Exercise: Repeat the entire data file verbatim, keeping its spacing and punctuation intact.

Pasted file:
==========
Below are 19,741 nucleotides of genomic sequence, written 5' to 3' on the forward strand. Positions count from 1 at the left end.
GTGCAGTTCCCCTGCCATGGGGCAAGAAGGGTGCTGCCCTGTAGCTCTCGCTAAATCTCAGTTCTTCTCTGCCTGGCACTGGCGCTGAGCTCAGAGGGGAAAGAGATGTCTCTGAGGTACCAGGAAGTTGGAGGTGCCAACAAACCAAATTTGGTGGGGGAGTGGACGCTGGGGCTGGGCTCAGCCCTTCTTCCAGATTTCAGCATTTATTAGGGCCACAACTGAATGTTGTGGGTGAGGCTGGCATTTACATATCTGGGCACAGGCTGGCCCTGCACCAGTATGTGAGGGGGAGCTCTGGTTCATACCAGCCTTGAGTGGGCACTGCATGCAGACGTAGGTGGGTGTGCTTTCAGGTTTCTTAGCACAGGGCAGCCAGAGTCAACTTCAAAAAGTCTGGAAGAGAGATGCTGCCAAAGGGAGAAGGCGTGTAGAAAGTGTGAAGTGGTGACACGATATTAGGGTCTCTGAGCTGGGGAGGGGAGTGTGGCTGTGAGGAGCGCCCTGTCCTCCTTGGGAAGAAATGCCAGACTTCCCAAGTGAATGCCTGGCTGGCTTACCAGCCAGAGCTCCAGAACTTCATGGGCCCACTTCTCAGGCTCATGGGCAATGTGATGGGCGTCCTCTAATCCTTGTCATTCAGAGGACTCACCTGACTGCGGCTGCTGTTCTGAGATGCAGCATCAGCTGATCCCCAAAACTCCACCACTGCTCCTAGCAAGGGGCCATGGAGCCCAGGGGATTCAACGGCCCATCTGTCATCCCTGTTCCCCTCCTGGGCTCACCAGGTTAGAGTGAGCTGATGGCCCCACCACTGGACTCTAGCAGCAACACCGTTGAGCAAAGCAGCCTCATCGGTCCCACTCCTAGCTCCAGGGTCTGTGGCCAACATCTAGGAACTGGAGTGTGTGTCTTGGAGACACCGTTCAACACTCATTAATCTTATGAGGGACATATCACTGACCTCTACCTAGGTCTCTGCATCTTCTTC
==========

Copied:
Below are 19,741 nucleotides of genomic sequence, written 5' to 3' on the forward strand. Positions count from 1 at the left end.
GTGCAGTTCCCCTGCCATGGGGCAAGAAGGGTGCTGCCCTGTAGCTCTCGCTAAATCTCAGTTCTTCTCTGCCTGGCACTGGCGCTGAGCTCAGAGGGGAAAGAGATGTCTCTGAGGTACCAGGAAGTTGGAGGTGCCAACAAACCAAATTTGGTGGGGGAGTGGACGCTGGGGCTGGGCTCAGCCCTTCTTCCAGATTTCAGCATTTATTAGGGCCACAACTGAATGTTGTGGGTGAGGCTGGCATTTACATATCTGGGCACAGGCTGGCCCTGCACCAGTATGTGAGGGGGAGCTCTGGTTCATACCAGCCTTGAGTGGGCACTGCATGCAGACGTAGGTGGGTGTGCTTTCAGGTTTCTTAGCACAGGGCAGCCAGAGTCAACTTCAAAAAGTCTGGAAGAGAGATGCTGCCAAAGGGAGAAGGCGTGTAGAAAGTGTGAAGTGGTGACACGATATTAGGGTCTCTGAGCTGGGGAGGGGAGTGTGGCTGTGAGGAGCGCCCTGTCCTCCTTGGGAAGAAATGCCAGACTTCCCAAGTGAATGCCTGGCTGGCTTACCAGCCAGAGCTCCAGAACTTCATGGGCCCACTTCTCAGGCTCATGGGCAATGTGATGGGCGTCCTCTAATCCTTGTCATTCAGAGGACTCACCTGACTGCGGCTGCTGTTCTGAGATGCAGCATCAGCTGATCCCCAAAACTCCACCACTGCTCCTAGCAAGGGGCCATGGAGCCCAGGGGATTCAACGGCCCATCTGTCATCCCTGTTCCCCTCCTGGGCTCACCAGGTTAGAGTGAGCTGATGGCCCCACCACTGGACTCTAGCAGCAACACCGTTGAGCAAAGCAGCCTCATCGGTCCCACTCCTAGCTCCAGGGTCTGTGGCCAACATCTAGGAACTGGAGTGTGTGTCTTGGAGACACCGTTCAACACTCATTAATCTTATGAGGGACATATCACTGACCTCTACCTAGGTCTCTGCATCTTCTTC